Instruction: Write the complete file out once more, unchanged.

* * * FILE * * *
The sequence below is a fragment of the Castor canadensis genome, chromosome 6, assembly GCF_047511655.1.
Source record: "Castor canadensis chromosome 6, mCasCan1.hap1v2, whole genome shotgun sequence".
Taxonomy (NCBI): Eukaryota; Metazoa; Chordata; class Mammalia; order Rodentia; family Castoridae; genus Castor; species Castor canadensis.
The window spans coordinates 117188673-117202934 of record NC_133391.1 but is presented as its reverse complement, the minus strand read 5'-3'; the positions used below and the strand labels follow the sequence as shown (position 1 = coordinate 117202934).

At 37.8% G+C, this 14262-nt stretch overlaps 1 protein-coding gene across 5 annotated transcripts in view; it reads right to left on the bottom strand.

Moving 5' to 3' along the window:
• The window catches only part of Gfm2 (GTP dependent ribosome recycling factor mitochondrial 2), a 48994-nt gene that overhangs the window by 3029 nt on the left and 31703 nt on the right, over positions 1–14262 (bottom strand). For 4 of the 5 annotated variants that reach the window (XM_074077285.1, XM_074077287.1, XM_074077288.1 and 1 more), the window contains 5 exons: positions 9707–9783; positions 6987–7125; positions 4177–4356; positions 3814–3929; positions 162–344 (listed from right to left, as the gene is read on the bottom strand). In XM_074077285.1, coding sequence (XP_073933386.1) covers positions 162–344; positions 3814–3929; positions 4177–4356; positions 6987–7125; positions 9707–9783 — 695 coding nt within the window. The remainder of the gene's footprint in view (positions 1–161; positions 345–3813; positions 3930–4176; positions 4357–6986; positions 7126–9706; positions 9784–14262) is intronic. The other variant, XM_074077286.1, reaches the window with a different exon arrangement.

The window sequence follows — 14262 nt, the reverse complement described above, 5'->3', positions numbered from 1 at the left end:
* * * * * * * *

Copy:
The sequence below is a fragment of the Castor canadensis genome, chromosome 6, assembly GCF_047511655.1.
Source record: "Castor canadensis chromosome 6, mCasCan1.hap1v2, whole genome shotgun sequence".
Taxonomy (NCBI): Eukaryota; Metazoa; Chordata; class Mammalia; order Rodentia; family Castoridae; genus Castor; species Castor canadensis.
The window spans coordinates 117188673-117202934 of record NC_133391.1 but is presented as its reverse complement, the minus strand read 5'-3'; the positions used below and the strand labels follow the sequence as shown (position 1 = coordinate 117202934).

At 37.8% G+C, this 14262-nt stretch overlaps 1 protein-coding gene across 5 annotated transcripts in view; it reads right to left on the bottom strand.

Moving 5' to 3' along the window:
• The window catches only part of Gfm2 (GTP dependent ribosome recycling factor mitochondrial 2), a 48994-nt gene that overhangs the window by 3029 nt on the left and 31703 nt on the right, over positions 1–14262 (bottom strand). For 4 of the 5 annotated variants that reach the window (XM_074077285.1, XM_074077287.1, XM_074077288.1 and 1 more), the window contains 5 exons: positions 9707–9783; positions 6987–7125; positions 4177–4356; positions 3814–3929; positions 162–344 (listed from right to left, as the gene is read on the bottom strand). In XM_074077285.1, coding sequence (XP_073933386.1) covers positions 162–344; positions 3814–3929; positions 4177–4356; positions 6987–7125; positions 9707–9783 — 695 coding nt within the window. The remainder of the gene's footprint in view (positions 1–161; positions 345–3813; positions 3930–4176; positions 4357–6986; positions 7126–9706; positions 9784–14262) is intronic. The other variant, XM_074077286.1, reaches the window with a different exon arrangement.

The window sequence follows — 14262 nt, the reverse complement described above, 5'->3', positions numbered from 1 at the left end: